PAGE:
Preliminary Observations On APOE Epsilon4 Allele And Progression Of Disability In Multiple Sclerosis
Chapman J, Sylantiev C, Nisipeanu P, Korczyn AD
Arch Neurol 1999 Dec;56(12):1484-7
Tel Aviv Medical Center, Dept of Neurology and NeuroImmunology Clinic, Israel
PMID# 10593303; UI# 20058876
Apolipoprotein E expression is increased in regenerating Neural tissue and the APOE epsilon4 allele is associated with impaired Neuronal repair.
Since repair is essential for the restoration of Central Nervous System function following Multiple Sclerosis (MS) relapses, APOE genotype may influence clinical progression of the disease.
To examine the association of the APOE genotype with disease susceptibility and progression in MS.
Patients And Methods
APOE genotyping was determined by polymerase chain reaction and restriction enzyme digestion in 47 patients with MS who had been followed up every 3 months for 2 years as part of an open-label clinical trial with Copaxone (Glatiramer Acetate).
The Expanded Disability Status Scale (EDSS) was used to assess clinical progression.
Nine patients were Heterozygous and 1 patient was Homozygous for the APOE epsilon4 allele, for a frequency of 12% (11/94), which is similar to that of the general Israeli population.
The APOE epsilon4 carriers had a mean +/- SE EDSS score of 3.10+/-0.45 at entry, which was not significantly different from the remaining 37 patients (2.62+/-0.25).
During the observation period, the EDSS score of the APOE epsilon4 carriers deteriorated to 4.00+/-0.63 while the other patients remained stable with an EDSS score of 2.74+/-0.31.
The interaction of genotype with disability over time was significant (P = .02 by repeated-measures analysis of variance). There were no differences in the number of relapses occurring in the 2 groups.
These preliminary observations suggest that APOE genotype may influence disease progression in MS. The APOE epsilon4 allele was not associated with an increased risk of MS or relapses.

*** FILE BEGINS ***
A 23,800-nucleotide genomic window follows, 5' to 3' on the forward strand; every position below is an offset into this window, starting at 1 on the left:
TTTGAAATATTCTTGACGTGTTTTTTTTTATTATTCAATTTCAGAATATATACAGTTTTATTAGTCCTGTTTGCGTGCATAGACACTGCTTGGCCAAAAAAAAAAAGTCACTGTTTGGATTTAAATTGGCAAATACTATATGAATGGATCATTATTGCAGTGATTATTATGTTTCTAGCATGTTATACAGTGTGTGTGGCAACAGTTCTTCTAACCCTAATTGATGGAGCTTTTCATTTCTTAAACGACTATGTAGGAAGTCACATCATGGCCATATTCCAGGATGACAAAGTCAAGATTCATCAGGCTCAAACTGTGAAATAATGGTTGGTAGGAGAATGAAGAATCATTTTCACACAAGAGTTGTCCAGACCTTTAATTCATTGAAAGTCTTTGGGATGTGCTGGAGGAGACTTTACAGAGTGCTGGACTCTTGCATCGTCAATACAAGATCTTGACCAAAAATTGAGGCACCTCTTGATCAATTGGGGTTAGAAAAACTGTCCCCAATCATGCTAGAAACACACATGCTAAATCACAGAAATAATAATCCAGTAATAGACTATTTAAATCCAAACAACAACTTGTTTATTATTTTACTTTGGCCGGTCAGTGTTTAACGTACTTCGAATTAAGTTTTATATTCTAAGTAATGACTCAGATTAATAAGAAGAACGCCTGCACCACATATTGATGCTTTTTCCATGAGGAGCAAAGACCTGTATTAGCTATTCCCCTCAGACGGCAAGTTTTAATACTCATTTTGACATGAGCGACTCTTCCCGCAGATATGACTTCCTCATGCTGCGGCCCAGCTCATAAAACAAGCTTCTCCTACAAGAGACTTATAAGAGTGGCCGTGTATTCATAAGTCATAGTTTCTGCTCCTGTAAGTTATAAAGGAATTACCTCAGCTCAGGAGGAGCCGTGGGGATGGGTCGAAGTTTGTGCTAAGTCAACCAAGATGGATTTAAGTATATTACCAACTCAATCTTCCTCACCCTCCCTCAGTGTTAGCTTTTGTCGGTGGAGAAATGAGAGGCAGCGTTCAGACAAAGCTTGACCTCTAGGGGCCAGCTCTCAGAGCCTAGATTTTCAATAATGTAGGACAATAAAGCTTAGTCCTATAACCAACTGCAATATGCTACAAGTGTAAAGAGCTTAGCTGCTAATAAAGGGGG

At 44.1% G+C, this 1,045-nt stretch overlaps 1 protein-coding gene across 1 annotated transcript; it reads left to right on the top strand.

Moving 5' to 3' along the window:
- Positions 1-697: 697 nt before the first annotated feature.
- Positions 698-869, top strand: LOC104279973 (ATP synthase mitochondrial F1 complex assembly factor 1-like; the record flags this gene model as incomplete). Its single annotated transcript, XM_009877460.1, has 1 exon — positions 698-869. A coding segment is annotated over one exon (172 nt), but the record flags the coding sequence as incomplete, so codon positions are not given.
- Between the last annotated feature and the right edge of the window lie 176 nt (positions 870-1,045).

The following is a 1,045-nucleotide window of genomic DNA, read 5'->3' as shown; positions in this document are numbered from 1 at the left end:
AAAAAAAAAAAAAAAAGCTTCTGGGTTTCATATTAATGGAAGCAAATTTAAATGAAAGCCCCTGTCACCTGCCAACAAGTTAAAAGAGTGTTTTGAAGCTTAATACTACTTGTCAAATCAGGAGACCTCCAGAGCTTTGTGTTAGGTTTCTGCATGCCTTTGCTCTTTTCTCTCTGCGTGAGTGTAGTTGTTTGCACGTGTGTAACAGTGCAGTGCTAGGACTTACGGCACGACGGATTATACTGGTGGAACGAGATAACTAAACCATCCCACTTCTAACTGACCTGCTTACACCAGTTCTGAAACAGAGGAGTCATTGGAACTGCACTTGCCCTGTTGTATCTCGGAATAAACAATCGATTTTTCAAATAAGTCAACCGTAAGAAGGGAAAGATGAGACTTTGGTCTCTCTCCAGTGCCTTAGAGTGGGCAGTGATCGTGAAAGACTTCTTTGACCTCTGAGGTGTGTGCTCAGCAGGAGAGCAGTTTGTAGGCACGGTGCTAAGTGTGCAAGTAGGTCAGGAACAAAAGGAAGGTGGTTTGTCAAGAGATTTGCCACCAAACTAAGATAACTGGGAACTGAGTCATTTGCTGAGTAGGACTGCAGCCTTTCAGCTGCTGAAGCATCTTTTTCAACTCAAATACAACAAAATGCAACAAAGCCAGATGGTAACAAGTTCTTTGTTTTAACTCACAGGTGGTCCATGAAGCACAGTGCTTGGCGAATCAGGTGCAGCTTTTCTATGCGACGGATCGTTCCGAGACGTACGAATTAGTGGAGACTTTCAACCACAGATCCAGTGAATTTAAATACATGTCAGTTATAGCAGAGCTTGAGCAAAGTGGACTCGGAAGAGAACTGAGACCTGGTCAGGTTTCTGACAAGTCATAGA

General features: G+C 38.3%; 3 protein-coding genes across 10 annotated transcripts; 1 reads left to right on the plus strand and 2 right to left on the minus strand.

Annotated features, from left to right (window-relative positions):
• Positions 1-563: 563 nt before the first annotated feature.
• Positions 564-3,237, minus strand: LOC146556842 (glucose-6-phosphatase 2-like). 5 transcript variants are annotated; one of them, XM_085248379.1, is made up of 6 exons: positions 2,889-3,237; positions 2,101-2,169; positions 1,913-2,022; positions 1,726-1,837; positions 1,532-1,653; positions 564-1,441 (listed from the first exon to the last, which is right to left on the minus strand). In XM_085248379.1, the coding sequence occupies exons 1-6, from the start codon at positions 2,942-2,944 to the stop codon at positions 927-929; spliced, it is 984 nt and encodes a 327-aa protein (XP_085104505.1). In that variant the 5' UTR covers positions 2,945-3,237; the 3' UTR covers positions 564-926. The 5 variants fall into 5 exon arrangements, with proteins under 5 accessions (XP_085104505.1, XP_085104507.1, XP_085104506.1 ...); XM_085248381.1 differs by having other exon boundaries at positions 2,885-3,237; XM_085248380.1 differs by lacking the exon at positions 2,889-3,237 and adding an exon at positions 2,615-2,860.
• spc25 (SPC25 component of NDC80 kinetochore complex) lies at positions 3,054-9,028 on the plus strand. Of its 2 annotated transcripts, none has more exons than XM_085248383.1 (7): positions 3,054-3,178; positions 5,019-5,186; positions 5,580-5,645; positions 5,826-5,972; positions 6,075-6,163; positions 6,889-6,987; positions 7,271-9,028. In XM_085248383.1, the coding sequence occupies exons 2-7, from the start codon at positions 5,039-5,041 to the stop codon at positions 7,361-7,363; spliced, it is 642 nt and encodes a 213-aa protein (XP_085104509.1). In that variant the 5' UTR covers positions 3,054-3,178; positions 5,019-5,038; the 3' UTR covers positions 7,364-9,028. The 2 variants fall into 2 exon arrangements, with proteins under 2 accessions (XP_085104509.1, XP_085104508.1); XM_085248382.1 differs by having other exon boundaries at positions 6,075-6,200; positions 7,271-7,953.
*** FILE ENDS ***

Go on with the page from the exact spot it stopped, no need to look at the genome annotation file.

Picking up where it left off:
Association Of The APOE Epsilon4 Allele With Disease Activity In Multiple Sclerosis
Evangelou N, Jackson M, Beeson D, Palace J
J Neurol NeuroSurg Psychiatry 1999 Aug;67(2):203-5
Univ of Oxford, Dept of Clinical Neurology, UK
PMID# 10406990; UI# 99337757
Allelic variants of the APOE Gene are known to influence the course of many neurological diseases and there is increasing evidence that ApoliPoprotein E (APOE) is a pivotal component in reinnervation and Dendritic remodelling after Neuronal injury.
Previous studies did not show significant differences in the APOE allele frequencies in Multiple Sclerosis compared with controls but did not examine for correlation with disease severity. This study explores the relation of APOE genotypes with the disease severity.
Ninety five patients with Multiple Sclerosis were studied. Age of onset, type, and activity of the disease were recorded prospectively and genotyping was performed according to standard protocols.
APOE allele frequencies of the group as a whole, the Relapsing group, or the Primary/Progressive group were not significantly different from those reported from matched historical controls.
The epsilon4 allele was found to be more common in patients with a more aggressive type of Multiple Sclerosis (odds ratio=2.95, p=0.03).
Although APOE does not seem to be implicated in the early PathoGenesis of the disease, patients possessing the epsilon4 allele might have a reduced capacity for Neuronal remodelling after relapses.
Disease Steps In Multiple Sclerosis: A Longitudinal Study Comparing Disease Steps And EDSS To Evaluate Disease Progression
Hohol MJ, Orav EJ, Weiner HL
Mult Scler 1999 Oct;5(5):349-354
Brigham and Women's Hospital, Multiple Sclerosis Unit of the Center for Neurologic Diseases, Dept of Medicine, Division of Neurology, Harvard Medical School, Boston, Massachusetts, USA
Clinical assessment of outcome in Multiple Sclerosis (MS) patients is problematic since the disease can affect different aspects of the Central Nervous System and follow a variable course. Recently, we developed Disease Steps, a simple approach for evaluating disease progression.
Previously, we found that Disease Steps was easy to use, had uniformly distributed scores and low inter-rater variability. Our current objective was to test the long-term use of Disease Steps together with the most widely utilized clinical outcome measure in MS, the Expanded Disability Status Scale (EDSS) in assessing clinical progression.